Cards and digital technologies are slowly killing off cash, but is it a cause for concern? Not necessarily, as Andy Webb explains. Here are some ways of making the most of digital finance
Cash is no longer king. Over recent years fewer and fewer transactions have been made with cash. The most recent figures show coins and notes are used just 34% of the time, down from 63% a decade ago. And usage is predicted to fall to just 10% in 15 years.
Instead we’re paying with cards and digital technologies. Some of this is down to user choice, with contactless cards and smartphones making spending faster and more convenient.
But it’s also being forced upon us. Some retailers are refusing physical money as they can avoid the high bank charges levied at them for handling cash. Meanwhile it’s harder to get your hands on notes as cash machines and banks disappear from the high street. And these are trends which are likely to increase in the coming years.
This could be bad news if you still primarily use cash, whether that’s how you pay your bills or how you budget. For some, cash is just what you know. For others, cash is a necessity—especially when going digital is the alternative.
As a result this move towards cashless society makes many useasy. But should it? Here’s what you’ll need to do to make sure you don’t get left behind.
The main way people pay now is with a debit or credit card, and as a result you’re likely to find more businesses—from cafes to car parks—going card only and rejecting cash as payment.
A huge part of why this is possible is contactless technology. “Contactless” simply means your card has a chip installed that allows you to tap your card on a reader to pay for anything under £30.
Some find this a bit scary, and worry about an increased chance people could steal their money. But fraud levels via contactless are very low. There’s actually greater protection against theft as you can often claim stolen money back. You don’t get that if you mislay a tenner. You shouldn’t worry about getting double charged either. Even if you accidentally tap multiple cards at once, the money will only be taken from one.
Contactless can make life easier too. Not only is paying at the till faster, there’s no need to remember a PIN or find your glasses to read the numbers on the pad—though larger transactions will still require you to enter your four digit code. There’s no minimum transaction amount.
The majority of banks now automatically issue contactless enabled cards, so it’s likely you’ve already got the ability to use this. You can even choose to go cardless with this technology. Most smartphone handsets include a chip which you can connect to a digital wallet. These have added security such as fingerprint sensors to approve payments—the kind of technology we’re likely to see more of in the future.
Track down where to get cash
Even if you embrace paying with cards, it’s likely you’ll still need to use cash at times. Maybe it’s to pay the window cleaner or to spend at a local club. Hopefully you’ll still have a bank branch or cash machine near you, but with these disappearing fast from our high streets, it’s worth knowing the alternative sources of cash.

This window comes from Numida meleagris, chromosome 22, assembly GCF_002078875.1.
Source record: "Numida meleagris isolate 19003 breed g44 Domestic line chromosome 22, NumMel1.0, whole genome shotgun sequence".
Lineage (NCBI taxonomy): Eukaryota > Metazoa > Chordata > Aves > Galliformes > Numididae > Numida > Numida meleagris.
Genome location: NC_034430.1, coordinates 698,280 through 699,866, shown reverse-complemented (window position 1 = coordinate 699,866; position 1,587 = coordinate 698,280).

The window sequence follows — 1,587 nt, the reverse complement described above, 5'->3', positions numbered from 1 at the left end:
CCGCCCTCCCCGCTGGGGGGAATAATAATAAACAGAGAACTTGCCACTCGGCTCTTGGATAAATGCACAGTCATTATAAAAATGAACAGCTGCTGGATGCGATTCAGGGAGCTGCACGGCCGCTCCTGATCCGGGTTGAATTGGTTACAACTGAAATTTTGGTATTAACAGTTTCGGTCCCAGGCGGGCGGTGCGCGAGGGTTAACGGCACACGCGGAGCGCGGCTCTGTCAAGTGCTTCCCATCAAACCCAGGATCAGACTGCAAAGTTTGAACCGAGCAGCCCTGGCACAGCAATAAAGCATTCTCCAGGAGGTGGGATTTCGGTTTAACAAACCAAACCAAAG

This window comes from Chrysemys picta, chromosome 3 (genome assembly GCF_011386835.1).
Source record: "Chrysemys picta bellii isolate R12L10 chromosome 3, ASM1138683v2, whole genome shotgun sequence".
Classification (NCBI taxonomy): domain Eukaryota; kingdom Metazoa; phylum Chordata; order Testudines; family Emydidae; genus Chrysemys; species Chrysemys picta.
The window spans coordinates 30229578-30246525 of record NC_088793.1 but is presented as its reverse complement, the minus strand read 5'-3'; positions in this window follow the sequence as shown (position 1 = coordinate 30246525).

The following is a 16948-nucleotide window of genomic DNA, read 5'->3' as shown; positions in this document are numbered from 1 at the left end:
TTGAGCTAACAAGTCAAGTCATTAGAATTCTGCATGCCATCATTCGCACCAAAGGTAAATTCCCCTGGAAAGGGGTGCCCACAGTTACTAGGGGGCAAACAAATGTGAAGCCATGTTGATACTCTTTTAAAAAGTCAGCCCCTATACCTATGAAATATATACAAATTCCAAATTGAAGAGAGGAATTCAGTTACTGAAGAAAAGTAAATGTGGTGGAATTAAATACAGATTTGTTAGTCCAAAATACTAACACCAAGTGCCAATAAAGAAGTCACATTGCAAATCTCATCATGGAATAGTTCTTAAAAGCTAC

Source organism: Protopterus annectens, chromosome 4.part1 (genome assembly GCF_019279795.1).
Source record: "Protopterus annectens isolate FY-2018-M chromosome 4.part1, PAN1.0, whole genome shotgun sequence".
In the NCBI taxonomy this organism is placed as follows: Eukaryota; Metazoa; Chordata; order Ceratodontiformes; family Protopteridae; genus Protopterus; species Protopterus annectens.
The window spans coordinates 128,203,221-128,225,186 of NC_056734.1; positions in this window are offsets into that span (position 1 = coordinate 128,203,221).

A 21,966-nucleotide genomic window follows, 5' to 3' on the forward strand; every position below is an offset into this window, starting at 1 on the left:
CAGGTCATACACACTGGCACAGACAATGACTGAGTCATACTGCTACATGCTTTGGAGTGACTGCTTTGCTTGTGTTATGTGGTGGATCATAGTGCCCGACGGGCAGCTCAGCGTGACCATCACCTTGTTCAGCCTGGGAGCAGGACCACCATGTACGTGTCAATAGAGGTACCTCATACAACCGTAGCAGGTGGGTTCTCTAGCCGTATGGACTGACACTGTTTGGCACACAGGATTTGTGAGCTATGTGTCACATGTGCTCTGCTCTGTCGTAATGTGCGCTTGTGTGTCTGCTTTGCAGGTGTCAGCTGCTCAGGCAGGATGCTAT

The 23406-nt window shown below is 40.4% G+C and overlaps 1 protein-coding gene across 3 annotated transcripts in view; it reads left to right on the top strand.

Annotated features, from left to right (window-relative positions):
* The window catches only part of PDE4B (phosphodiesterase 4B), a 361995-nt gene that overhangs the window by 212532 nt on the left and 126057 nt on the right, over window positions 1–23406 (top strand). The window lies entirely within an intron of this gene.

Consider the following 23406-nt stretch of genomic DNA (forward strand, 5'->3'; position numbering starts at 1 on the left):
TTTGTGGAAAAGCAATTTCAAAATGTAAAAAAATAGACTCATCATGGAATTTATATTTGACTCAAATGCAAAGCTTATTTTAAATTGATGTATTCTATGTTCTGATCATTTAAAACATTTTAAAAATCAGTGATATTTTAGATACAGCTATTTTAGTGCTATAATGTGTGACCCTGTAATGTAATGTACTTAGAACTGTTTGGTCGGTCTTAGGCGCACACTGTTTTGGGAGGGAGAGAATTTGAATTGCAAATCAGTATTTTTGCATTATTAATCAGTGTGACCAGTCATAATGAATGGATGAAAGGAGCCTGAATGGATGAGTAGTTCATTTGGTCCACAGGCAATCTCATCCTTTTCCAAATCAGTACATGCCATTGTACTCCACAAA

You can take out money from most bank accounts at the post office. The daily limit is the same as you’d have at an ATM, but that should be enough for most people. You can also still ask for cashback at supermarket tills. With both you’ll need your debit card and PIN.
Move your finances online
It’s well worth giving online banking and shopping a try. It might take some getting used to, but you’ll ultimately have greater control of your money. You can often get discounts on bills and there are tools to help you shop around and pay less.
If you don’t have access to the internet, or you’re really not confident with digital services, then you could look to move your bank to one which specialises in phone banking—though be prepared for long waits.
Even without online banking you can help mitigate a loss of access to cash when it comes to bills by automating payments.
For anything regular it’s worth setting up direct debits and standing orders. These move the money from your bank account electronically on set dates. You should be able to set these up over the phone or via the post with most providers.
If you rely on family, friends or carers to help you with things like shopping, then you can even set up a standing order via your bank to send them money on a regular basis. That prevents you from having to hand over access to your accounts or tell them your card’s PIN—though if that’s something you think you might need to do then talk to your bank to see what options are available.
Watch out for scams
If you’re moving more of your finances online and away from cash, then just be aware that there will be new ways of scammers trying to get your money. Be extra careful of any emails you receive—they might not actually be from your bank—and don’t share your details with anyone. When using cards, always make sure you check how much you’re being charged and ask for a receipt too. Likewise, keep an eye on any online payments, whether one-off purchases or those regular payments. If you spot anything that seems wrong, get in touch with your bank straight away.
Change how you budget
As a budgeting tool, cash can be important for keeping control of your money. The less you use the cash the harder it is to keep track. And that makes budgeting even more important.
In some ways, it’ll be easier to tally everything up as unlike cash, you can also see every transaction on your bank statement when you’ve paid with your card. This works best if you activate online banking as you don’t have to wait for a monthly statement.